And I'm getting the same error: NoSuchMethodError

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    Whats your main class name Pitazzo, MainClassname.class

    Pitazzo What bukkit api version you are using?

    EDIT by Moderator: merged posts, please use the edit button instead of double posting.
    Last edited by a moderator: Jun 9, 2016
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    You can just create a constructor in your class that accepts an instance of your main class.
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    Wizehh Expanding class using extends wont work, JavaPlugin.getPlugin(MainClass.class)
    Of course you need to import your main class

    Pitazzo put private Plugin myPlugin = JavaPlugin.getPlugin(MainClassName.class);

    public class MyClass extends MainClass implements Listener is just useless, as i said: private Plugin myPlugin = JavaPlugin.getPlugin(MainClassName.class); should work.

    EDIT by Moderator: merged posts, please use the edit button instead of double posting.
    Last edited by a moderator: Jun 9, 2016
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    My main class is caleed Main and I'm using Bukkit 1.7.2 R0.3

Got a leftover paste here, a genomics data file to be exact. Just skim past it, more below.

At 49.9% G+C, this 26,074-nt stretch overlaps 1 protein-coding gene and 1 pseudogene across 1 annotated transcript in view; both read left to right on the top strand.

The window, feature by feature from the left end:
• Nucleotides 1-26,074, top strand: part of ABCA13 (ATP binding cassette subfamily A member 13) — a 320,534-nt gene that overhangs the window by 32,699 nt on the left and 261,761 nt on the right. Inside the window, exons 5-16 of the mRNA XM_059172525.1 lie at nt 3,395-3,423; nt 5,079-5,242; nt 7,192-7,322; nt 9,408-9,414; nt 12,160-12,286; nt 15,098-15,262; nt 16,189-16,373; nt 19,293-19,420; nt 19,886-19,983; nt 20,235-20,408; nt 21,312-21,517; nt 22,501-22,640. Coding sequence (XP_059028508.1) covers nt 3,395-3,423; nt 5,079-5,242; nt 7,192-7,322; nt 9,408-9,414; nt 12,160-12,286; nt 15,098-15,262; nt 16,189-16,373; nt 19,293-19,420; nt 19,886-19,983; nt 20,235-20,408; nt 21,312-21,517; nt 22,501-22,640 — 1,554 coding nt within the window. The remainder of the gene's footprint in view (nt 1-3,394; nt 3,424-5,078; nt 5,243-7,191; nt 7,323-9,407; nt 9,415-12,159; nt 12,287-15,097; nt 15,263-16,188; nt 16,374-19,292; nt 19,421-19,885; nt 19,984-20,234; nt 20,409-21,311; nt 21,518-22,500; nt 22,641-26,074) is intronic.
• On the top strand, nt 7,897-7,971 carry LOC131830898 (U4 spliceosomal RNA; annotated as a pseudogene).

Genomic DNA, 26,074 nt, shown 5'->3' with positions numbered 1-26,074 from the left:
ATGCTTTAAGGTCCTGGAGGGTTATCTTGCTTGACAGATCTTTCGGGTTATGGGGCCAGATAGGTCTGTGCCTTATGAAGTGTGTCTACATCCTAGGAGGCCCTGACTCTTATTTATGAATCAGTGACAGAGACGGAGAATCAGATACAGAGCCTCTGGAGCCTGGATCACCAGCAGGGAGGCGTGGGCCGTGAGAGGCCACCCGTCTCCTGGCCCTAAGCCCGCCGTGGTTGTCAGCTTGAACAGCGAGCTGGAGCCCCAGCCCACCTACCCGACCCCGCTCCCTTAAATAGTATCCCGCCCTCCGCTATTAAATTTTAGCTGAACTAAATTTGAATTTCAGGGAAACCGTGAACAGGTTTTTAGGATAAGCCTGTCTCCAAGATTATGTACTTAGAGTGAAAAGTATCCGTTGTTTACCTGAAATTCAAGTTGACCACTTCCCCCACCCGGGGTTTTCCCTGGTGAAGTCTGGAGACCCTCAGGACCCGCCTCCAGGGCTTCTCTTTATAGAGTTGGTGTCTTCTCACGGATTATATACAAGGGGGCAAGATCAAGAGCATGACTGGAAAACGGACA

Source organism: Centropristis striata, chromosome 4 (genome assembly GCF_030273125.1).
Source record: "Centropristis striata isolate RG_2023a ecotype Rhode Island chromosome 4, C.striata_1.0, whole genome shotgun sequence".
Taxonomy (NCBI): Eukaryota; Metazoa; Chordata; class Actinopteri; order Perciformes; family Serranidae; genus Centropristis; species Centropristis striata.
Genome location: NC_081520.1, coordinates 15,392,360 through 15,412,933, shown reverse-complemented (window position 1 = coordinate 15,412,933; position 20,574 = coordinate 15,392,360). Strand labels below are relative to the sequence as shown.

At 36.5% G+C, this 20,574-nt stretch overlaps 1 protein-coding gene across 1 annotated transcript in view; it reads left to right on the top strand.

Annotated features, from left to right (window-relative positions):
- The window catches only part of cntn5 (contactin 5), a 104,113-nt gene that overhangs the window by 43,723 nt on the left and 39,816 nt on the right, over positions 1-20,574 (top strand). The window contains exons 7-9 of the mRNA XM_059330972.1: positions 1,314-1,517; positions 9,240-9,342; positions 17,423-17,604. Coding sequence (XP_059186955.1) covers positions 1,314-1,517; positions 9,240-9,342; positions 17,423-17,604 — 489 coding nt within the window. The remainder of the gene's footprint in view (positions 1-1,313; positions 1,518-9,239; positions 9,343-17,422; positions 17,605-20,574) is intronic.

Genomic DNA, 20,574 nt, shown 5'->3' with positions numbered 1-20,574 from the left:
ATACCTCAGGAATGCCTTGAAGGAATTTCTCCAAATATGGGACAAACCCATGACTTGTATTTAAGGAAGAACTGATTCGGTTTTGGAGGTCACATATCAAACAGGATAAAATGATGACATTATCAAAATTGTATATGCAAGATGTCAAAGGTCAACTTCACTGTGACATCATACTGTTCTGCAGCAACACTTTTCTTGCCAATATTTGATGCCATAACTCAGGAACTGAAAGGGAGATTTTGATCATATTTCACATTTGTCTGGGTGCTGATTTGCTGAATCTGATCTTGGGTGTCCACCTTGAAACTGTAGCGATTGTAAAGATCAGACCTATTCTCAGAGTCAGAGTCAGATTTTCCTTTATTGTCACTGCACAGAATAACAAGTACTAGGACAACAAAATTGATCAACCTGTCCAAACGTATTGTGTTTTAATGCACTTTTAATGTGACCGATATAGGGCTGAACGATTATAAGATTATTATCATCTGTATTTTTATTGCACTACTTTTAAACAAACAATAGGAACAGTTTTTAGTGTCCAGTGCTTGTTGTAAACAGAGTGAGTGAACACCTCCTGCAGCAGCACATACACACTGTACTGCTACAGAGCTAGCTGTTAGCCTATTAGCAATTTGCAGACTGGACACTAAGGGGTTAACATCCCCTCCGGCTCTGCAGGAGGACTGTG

As I see it, that method isn't avalible in my API, don't know why :S

    Could you post an example please?

    Thanks ;)
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    I have same, try redownloading it, then try private Plugin myPlugin = JavaPlugin.getPlugin(Main.class);
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    I don't believe that's quite what I said.

    public MyClass(Plugin plugin) {
        this.plugin = plugin;
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    THIS cant be used, to access from different class i personaly suggest JavaPlugin.getPlugin(MainClass.class) and
    private Plugin myPlugin = JavaPlugin.getPlugin(MainClass.class); Its safer for external classes.
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    ArsenArsen "That" can be used, and was the first thing I recommended in my list of things. JavaPlugin#getPlugin() should only really be used if the other methods are not available. If you want to take a static route doing that, then PluginManager#getPlugin() should be used, but I don't recommend getting it through statics. Dependency injection is safer and would be considered the proper way to do this without static.

    Edit: Static is the exact opposite of "safer" for other classes (some exaggeration intended)
    ArsenArsen likes this.
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    I meant this.blah; variable.